Christian activists are supporting a government human rights body’s campaign to protest against discriminatory advertisements for the recruitment of sanitary workers.
The National Commission for Human Rights (NCHR) on Jan 25 launched a campaign that features sharing awareness messages through print, electronic and digital media, a series of online posts on the discriminatory advertisements that appear for the hiring of sanitation workers, posts on government’s quota system and highlighting deaths of sanitary workers on the job.
NCHR Chairperson Rabiya Javeri Agha also plans to file a suit against the government to remove the discriminatory language in the advertisements for the employment of sanitary workers.
“Such advertisements are in violation of Article 27 of the Constitution of Pakistan as well as the violation of international treaties ratified by the government, especially Article 1 of Universal Declaration of Human Rights and Article 1-7 of the United Nations Convention on the Elimination of Racial Discrimination,” she said.
Javeri was addressing a consultation session titled “stop systemic discrimination against minorities” in Islamabad. The speakers of the NCHR strategic planning urged for accountability at the district and tehsil level to make human rights a priority for all levels of governance.
NCHR also screened a video documentary of two Christian sanitary workers who died in a sewer in Sargodha last year.
Job advertisements published by both provincial governments and security establishments inviting applications from non-Muslims for sanitation posts often discriminate against the community.
On Jan 12, the Islamabad High Court issued notices to various ministries on a writ petition seeking a ban on job advertisements that specifically reserve the post of “sweepers” for members of the minority communities, particularly Christians.
In 2009, the national government reserved a 5 percent job quota for minorities on all federal and provincial government posts. However, human rights organisations claimed that most people from religious minorities were doing menial jobs.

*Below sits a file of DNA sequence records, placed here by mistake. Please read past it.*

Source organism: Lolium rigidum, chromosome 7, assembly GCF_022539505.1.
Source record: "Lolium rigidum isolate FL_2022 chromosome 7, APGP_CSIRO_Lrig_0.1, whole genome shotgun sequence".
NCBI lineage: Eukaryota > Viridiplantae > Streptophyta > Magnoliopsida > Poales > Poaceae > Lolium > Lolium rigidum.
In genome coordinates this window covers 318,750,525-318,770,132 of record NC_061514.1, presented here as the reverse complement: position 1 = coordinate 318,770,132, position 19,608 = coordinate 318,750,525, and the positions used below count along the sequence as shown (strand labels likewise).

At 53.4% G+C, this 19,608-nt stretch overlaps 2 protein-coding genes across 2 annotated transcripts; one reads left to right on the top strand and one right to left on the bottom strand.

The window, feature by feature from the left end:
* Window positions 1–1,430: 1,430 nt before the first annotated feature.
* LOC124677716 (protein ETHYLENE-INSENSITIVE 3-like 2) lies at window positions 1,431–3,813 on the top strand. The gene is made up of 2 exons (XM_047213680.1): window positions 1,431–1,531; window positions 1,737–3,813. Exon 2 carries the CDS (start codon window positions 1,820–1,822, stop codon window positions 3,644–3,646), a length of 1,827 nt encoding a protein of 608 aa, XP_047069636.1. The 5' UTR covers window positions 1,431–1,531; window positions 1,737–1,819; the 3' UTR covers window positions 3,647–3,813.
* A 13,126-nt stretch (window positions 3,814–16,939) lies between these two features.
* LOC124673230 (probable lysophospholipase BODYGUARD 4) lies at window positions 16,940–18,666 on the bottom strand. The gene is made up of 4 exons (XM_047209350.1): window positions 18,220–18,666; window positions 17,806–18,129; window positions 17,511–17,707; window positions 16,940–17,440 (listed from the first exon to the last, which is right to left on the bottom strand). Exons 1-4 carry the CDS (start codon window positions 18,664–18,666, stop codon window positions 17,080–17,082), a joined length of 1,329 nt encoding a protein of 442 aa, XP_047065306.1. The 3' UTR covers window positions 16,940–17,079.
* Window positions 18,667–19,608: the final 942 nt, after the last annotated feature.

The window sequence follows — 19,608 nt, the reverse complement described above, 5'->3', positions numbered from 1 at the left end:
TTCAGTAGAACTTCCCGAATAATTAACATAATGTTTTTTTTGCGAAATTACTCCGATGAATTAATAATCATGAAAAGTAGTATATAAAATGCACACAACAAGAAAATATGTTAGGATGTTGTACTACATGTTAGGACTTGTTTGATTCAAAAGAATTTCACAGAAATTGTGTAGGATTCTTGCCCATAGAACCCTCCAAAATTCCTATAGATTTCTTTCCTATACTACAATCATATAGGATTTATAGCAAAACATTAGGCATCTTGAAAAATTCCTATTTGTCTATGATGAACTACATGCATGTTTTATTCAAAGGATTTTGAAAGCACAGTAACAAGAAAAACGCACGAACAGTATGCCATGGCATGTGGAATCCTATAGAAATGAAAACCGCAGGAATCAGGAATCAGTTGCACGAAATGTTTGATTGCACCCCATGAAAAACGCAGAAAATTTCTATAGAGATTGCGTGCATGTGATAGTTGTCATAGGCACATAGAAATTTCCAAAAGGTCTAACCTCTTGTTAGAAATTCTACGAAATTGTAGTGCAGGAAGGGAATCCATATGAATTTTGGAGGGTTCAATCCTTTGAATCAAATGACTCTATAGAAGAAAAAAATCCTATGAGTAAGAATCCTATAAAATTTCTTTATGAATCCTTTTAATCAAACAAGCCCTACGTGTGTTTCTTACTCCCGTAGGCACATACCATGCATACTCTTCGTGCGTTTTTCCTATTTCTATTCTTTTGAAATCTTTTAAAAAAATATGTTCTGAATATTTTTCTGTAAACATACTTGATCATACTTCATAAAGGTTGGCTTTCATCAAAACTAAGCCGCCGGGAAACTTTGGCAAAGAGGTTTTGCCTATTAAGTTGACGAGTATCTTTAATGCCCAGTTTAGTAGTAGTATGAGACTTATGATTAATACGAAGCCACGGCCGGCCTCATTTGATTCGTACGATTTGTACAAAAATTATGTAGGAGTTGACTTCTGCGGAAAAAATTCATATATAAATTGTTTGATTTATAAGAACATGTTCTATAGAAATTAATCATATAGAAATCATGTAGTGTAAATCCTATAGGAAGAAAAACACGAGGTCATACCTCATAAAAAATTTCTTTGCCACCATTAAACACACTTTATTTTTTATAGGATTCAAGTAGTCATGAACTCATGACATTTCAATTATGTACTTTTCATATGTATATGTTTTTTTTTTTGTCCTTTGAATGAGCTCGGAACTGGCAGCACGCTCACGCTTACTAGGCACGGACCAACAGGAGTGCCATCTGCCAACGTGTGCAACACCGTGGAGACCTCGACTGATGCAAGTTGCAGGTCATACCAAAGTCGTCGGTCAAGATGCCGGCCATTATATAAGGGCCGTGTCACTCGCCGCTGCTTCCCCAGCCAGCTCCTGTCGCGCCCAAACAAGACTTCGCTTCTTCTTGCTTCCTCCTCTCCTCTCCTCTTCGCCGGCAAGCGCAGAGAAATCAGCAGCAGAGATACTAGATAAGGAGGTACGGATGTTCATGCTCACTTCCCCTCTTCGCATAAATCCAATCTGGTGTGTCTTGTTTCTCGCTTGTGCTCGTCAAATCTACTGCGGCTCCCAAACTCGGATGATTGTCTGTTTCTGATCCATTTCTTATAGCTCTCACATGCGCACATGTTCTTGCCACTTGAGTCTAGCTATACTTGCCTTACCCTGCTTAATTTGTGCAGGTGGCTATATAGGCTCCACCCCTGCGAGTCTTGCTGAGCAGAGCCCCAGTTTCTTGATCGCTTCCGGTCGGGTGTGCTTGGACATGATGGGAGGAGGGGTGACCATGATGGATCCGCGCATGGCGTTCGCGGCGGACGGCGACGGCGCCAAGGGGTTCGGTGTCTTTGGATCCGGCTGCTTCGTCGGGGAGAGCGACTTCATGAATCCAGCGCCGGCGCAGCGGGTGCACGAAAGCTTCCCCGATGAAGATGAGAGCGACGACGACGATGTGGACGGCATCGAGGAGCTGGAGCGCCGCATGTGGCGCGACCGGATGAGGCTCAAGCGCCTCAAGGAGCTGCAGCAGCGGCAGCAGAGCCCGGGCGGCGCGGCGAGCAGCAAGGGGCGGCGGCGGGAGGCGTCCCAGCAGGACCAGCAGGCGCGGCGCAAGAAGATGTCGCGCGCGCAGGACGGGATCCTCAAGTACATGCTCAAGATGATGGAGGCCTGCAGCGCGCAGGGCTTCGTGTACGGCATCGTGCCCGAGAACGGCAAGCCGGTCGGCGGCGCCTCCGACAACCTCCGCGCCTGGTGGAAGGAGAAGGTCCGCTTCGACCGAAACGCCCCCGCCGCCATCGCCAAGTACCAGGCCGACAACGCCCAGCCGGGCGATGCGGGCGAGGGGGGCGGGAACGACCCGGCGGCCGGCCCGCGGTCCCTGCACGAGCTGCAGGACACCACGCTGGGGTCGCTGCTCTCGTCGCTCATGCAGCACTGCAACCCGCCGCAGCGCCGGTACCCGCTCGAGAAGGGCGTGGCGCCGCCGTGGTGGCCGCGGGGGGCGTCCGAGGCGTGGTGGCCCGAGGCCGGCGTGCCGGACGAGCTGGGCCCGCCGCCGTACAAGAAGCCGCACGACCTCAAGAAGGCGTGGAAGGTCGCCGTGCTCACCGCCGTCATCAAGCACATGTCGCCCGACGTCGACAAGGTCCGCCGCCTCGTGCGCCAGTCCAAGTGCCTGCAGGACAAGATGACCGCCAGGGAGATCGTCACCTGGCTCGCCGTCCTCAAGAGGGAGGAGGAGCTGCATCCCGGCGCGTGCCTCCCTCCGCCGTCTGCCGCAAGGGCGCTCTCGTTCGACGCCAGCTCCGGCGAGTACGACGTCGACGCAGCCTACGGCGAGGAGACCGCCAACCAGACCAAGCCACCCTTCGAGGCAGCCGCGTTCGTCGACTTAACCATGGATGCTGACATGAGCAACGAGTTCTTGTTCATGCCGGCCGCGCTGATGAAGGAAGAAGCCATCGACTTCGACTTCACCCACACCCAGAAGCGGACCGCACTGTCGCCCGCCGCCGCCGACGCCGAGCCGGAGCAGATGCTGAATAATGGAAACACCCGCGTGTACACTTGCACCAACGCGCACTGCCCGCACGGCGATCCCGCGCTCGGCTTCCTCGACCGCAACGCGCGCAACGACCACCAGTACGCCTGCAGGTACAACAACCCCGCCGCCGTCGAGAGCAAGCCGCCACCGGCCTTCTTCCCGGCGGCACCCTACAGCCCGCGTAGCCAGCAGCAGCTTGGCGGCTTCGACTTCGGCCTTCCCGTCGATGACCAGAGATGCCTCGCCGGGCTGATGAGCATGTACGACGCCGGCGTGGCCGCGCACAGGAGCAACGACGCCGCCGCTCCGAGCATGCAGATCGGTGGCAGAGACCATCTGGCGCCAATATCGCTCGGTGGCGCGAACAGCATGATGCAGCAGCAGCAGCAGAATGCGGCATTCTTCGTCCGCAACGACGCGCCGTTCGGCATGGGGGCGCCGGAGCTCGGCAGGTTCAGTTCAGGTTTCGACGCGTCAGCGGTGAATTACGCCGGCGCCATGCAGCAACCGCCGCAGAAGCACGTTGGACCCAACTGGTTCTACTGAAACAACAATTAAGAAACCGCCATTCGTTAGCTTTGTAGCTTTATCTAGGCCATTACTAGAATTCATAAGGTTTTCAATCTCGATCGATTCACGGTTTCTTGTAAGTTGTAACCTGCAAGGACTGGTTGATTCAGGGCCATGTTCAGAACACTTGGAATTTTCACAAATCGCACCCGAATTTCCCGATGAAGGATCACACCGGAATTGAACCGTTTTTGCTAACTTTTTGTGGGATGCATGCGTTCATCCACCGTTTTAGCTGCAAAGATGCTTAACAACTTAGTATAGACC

“However, the Annual Statistical Bulletin of Federal Government Employees 2017–18, states that only 2.8 percent were hired, and most of them were concentrated in low paid work,” said Javeri.
“As of 2021, there are a total of 29,692 vacant minority posts of different grades for recruitment across Pakistan. Most distressingly, evidence shows that government organisations have tried to meet the requirement by advertising sanitation jobs and other low paying work as being exclusively for Christians or other ‘Non-Muslims.’ Even though Christians are 1.6 percent of the population of Pakistan, they represent over 80 percent of the sanitation workforce.”
Sohail Yousaf, coordinator of Edge Foundation, also condemned the Lahore Water and Sanitation Agency (WASA) for floating a proposal requiring applicants to dive in sewers for filling 520 vacancies.
“NCHR should report this inhuman practice. We condemn the trend of monthly job advertisements that invited applications from non-Muslims for sanitation posts,” he told Kross Konnection.
Sweepers Are Superheroes, Pakistan’s first advocacy campaign to outline social attitudes and working conditions of sanitary workers, lauded NCHR.
“It is humbling to see that the commission has finally decided to take it up! It’s time for Pakistan to eliminate discrimination based on work and descent,” said former lawmaker Mary James Gill, who launched the campaign in 2019.
“Public sector organisations have published more than 290 discriminatory ads from Feb. 2010 to Aug. 2021. We galvanise and support voices that seek to eliminate discrimination based on work and descent,” she said in a Facebook post.